Medical science is really just beginning to glimpse and talk more freely about these natural interactions in human health–think antioxidants and phytonutrients, the incredible health benefits of which weren’t “discovered” until the 1990s. While conventional medicine has historically focused on increasing this or that vitamin or mineral to promote health or on substituting this or that “bad” food with some “healthy” engineered foodstuff (think margarine instead of butter or saccharin instead of sugar), we are coming to realize there are complex interactions of often unknown factors that result in true health.

Although we would (and do) argue that there is more to health than nutrients, maybe the organic community has done itself a disservice by essentially ignoring the nutrient density of the end product. As I wrote before, “if nutrient content is how organic foods will be weighed and measured by American shoppers, it is time for some long-term, hands-in-the-dirt research to really find out how organic and conventional foods stack up.”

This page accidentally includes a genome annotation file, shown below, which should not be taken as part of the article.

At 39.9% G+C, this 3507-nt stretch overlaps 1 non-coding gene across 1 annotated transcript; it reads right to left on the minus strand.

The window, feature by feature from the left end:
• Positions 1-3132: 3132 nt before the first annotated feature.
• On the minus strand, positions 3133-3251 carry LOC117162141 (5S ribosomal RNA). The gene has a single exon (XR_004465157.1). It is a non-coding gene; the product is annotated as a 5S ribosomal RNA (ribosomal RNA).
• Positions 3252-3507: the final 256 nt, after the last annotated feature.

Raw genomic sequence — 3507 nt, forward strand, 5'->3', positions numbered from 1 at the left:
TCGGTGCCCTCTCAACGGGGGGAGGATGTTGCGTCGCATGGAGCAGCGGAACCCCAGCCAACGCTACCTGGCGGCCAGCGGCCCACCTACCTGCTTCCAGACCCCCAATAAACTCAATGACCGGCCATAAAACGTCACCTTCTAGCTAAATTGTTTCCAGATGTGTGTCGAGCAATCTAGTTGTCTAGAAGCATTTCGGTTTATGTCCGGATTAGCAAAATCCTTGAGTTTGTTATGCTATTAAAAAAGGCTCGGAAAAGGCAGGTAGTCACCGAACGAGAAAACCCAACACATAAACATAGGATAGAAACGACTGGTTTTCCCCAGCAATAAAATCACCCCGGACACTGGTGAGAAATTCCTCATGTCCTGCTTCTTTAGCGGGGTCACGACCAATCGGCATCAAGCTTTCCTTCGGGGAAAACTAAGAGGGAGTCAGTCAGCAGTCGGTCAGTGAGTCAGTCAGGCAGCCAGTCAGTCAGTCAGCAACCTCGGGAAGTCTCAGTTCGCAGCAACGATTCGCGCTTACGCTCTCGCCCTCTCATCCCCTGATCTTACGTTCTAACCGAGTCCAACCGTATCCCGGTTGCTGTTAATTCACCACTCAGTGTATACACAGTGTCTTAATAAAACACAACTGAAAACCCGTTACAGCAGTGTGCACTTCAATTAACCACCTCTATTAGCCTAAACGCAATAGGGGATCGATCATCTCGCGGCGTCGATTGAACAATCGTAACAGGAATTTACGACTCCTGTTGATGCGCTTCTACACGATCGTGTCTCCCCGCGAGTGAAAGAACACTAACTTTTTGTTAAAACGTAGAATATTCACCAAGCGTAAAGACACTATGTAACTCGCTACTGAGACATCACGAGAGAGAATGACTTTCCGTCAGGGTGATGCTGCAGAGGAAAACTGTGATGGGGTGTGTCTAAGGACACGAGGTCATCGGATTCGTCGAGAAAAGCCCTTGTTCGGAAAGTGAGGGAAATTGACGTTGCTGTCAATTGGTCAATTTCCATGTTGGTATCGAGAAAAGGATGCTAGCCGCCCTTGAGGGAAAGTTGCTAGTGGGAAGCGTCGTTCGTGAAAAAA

On the Future of Food

So 2013 will be a year for new plans at Rodale Institute. Our Farming Systems Trial (FST) has side-by-side research fields that have been managed organically and conventionally for more than 30 years–the perfect location for a sound comparative nutritional study. The crops are all grown in the same soil, are processed in the same manner, and can be tested after the same number of days following harvest. Plus, it takes at least five years to begin to see the full impacts of organic and conventional practices on soil and, therefore, crops. It only makes sense this would translate to the full impacts on nutrient density, as well. The long-term organic and long-term conventional fields of the FST provide an excellent field laboratory to address the impact of growing methods on nutrient density.

The organic community has been baited, and we’re ready to bite. We believe we can put the skeptics to rest once and for all.

Related:
7 Reasons You Should Grow Your Own Food